Friday, April 12, 2013

Scalable learning with massive open online courses

Greetings from the Australian National University in Canberra, where a panel, including a Nobel Laureate is discussing "Scalable learning: the beautiful paradox of massive open online courses (MOOCs)". The ANU joined the edX consortium a few weeks ago to develop Massive Open Online Courses (MOOCs). The first two MOOCs from ANU will be "Engaging India" and "Astrophysics" taught by Nobel Laureate Professor Schmidt. On the way to the event I picked up a copy of "The Idea of the Digital University: Ancient Traditions, Disruptive Technologies and the Battle for the Soul of Higher Education" I had asked the  ANU Library to purchase, which is very relevant to the panel's deliberations:
ANU has become the only Australian member of, the online learning enterprise founded by Harvard University and the Massachusetts Institute of Technology with the aim of providing free education to one billion people worldwide within 10 years.
In this seminar, we will hear from the two pairs of academics behind the first ANUx courses:  Professor Brian Schmidt and  Dr Paul Francis, who will be teaching Astrophysics; and Dr McComas Taylor and Dr Peter Friedlander, whose MOOC is called Engaging India.
We will also hear from Dr Lyndsay Agans, Convenor of the CAP Digital Learning Project, who will discuss some of the organisational thinking and approach behind the development of Engaging India. Lyndsay will open a dialogue on the 'paradox' of distance learning and mass scale as one that actually allows for a more personalised design of education for individual needs, and in particular, the implications of the evolving educational theory of teaching in an open and massive online environment.
One analogy used by the panel for the early days of MOOCs is that it is like "flying a plane while still designing it". As someone with a professional technical background, this analogy is troubling: if I subject my clients to an untested system I can expect appear before an ethics committee, or a court. Similar ethical principles should apply to educators. When designing courses, educators need to confirm they are competent to do so and are using proven techniques: to do otherwise is unethical and may be unlawful. What is reasonable to do is create MOOCs using approaches from decades of previous work on e-learning. The way the MOOC runs can be recorded for research purposes, provided the participants are informed and give permission.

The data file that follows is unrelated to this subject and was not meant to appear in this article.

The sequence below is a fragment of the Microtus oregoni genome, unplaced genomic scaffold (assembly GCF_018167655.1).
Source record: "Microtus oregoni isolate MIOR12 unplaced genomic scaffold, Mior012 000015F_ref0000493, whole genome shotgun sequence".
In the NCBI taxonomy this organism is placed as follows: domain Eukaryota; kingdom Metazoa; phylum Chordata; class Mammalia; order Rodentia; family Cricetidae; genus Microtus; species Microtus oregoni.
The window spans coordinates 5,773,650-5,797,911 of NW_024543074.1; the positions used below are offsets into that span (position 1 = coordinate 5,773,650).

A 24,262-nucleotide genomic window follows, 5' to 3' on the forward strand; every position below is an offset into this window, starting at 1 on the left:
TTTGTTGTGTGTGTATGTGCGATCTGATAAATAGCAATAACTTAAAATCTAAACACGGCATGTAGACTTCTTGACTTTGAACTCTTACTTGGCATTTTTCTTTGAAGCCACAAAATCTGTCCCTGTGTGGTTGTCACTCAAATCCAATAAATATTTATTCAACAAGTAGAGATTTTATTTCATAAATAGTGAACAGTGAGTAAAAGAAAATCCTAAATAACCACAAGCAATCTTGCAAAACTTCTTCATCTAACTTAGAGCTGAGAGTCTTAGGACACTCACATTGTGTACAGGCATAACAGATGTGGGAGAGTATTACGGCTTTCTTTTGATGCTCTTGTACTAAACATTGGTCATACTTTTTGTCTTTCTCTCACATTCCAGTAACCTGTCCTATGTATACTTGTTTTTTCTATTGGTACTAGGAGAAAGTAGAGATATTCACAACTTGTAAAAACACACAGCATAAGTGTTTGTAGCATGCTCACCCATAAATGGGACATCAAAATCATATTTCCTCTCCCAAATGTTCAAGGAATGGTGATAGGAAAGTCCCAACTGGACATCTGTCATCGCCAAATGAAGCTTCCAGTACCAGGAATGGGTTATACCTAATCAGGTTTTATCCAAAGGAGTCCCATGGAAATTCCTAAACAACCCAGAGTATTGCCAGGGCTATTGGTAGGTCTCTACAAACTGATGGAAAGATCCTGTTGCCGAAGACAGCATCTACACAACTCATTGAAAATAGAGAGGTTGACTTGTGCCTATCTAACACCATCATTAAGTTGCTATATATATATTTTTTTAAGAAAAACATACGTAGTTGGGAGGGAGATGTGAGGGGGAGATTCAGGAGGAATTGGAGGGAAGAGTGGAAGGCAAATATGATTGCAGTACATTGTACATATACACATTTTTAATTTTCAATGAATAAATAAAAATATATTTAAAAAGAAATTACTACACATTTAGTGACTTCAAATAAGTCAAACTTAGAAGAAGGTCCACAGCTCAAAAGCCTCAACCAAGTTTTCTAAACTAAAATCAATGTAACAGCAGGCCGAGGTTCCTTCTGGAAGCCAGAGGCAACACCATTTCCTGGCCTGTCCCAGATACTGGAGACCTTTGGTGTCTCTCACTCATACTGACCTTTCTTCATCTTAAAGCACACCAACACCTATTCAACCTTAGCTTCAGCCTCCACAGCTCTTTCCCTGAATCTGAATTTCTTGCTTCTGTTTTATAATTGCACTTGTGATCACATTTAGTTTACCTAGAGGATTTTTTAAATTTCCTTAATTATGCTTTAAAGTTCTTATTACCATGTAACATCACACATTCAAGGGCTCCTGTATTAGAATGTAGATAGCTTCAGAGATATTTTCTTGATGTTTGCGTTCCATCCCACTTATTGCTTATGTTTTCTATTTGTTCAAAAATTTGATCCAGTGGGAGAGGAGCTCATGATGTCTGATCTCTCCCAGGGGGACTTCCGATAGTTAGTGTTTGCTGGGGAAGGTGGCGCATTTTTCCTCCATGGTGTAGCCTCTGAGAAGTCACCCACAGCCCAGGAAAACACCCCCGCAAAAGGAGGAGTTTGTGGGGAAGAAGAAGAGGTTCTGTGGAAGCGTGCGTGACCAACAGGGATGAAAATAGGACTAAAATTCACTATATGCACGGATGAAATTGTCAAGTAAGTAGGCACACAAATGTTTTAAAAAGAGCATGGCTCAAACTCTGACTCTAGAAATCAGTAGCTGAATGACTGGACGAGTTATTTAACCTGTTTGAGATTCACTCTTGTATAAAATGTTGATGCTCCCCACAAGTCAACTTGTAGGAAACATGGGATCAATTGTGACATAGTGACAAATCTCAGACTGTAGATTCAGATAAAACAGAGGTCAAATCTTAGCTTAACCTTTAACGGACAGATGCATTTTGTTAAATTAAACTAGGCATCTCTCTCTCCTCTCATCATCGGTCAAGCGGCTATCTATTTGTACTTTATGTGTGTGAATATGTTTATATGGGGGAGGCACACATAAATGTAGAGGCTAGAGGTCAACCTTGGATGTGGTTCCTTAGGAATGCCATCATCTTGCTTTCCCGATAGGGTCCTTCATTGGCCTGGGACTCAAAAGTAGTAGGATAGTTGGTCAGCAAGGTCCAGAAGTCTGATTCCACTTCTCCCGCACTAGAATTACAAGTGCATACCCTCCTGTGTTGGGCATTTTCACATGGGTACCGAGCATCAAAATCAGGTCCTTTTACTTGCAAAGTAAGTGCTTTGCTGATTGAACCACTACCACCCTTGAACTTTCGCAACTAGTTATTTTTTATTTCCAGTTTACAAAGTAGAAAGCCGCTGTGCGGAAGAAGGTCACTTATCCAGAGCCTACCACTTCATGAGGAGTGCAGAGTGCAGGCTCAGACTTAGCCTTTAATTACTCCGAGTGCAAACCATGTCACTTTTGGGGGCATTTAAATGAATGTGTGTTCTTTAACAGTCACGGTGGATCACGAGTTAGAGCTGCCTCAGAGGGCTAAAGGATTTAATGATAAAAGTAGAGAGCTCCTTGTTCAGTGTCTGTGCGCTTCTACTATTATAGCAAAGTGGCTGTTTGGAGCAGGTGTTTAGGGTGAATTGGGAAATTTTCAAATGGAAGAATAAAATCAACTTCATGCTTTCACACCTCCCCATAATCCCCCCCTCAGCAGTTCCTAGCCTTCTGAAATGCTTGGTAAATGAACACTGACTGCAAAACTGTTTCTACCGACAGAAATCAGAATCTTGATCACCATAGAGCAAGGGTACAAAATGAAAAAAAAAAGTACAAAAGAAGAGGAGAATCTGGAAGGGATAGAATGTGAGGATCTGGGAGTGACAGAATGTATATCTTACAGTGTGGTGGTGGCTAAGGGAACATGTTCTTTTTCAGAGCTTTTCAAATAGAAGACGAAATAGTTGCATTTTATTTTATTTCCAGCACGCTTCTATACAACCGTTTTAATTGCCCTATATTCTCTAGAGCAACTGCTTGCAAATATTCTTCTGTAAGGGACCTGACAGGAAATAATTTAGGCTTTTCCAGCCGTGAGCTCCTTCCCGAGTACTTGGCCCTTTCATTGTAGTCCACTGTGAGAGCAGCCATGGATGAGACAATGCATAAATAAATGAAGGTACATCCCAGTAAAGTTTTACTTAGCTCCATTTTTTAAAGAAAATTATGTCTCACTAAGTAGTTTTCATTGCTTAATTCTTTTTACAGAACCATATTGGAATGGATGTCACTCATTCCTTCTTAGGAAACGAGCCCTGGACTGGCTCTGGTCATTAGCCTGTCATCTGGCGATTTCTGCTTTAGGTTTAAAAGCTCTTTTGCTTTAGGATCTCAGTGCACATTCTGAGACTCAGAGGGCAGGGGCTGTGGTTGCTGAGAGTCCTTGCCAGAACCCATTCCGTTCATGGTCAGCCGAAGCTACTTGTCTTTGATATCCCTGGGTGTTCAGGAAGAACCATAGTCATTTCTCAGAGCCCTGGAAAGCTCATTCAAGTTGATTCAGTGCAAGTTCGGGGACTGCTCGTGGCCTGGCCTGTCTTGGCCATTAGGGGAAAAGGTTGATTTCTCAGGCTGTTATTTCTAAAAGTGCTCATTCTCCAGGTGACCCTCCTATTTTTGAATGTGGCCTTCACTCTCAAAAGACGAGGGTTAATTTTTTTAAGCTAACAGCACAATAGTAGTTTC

The issue of the purpose of MOOCs was also raised in the seminar. The point was made that at present most of those undertaking MOOCs are already at least undergraduate students at a conventional university. So MOOCs are not brining university education to a new group. The MOOCs may be a marketing exercise for universities to attract students away from other institutions, or to attract high school students to a particular discipline.

Those promoting MOOCs may have the idea of opening education and improving the world. However, there is little evidence to suggest this will work in practice, or that the MOOCs have a sustainable business model. However, it should be noted that there are many claims made for MOOCs with new technology, the reality by ANU is likely to be more conservative, based on existing courses, using proven technology and practices, not just made up on the spot.

The MOOCs are obviously not conventional courses. MOOCs will be a blend of course, research project and marketing campaign. But policies and procedures will be needed to see that, whatever they are, MOOCs are well designed, tested and run. Institutional  policies and procedures may need to be adapted and to be applicable to the MOOCs. As an example, a MOOC may use the institution's standard new course proposal form, where the learning objectives, teaching techniques and assessment plan are outlined, but to this may be added a focus group, as usually used for a marketing campaign.

It should be kept in mind that while institutions are not charging for MOOCs, they are still required to conform to various consumer protection, educational and other laws. As an example, all video must have closed captions for the deaf and the web interface must meet accessibility requirements. Also student information is subject to privacy principles, which will limit its use and may prevent the MOOC being hosted in a country which does not have comparable privacy protection.

The format of the MOOC will need to suit its purpose. One model which might suit a broad audience is that of a TV documentary series. This could start with a shot of the professor in the classroom with students, to establish their credentials as an academic. But within a few seconds we would see them in the outside world, demonstrating the topic. This does not require the professor to go to India or outer space, they could be in the library showing a  manuscript, or standing next to the university telescope.

This was an interesting event, at which the nature of education was being redefined. The audience was made up of a who's-who of educational designers and researchers in Canberra, not just from ANU. I will be discussing some of these topics in a free talk on "MOOCs with Books" in Singapore 24 April 2013. This is a short version of my talk "Syncronisation of Large Scale Asynchronous e-Learning" for the 8th International Conference on Computer Science & Education (ICCSE 2013), 28 April 2013, in Colombo.

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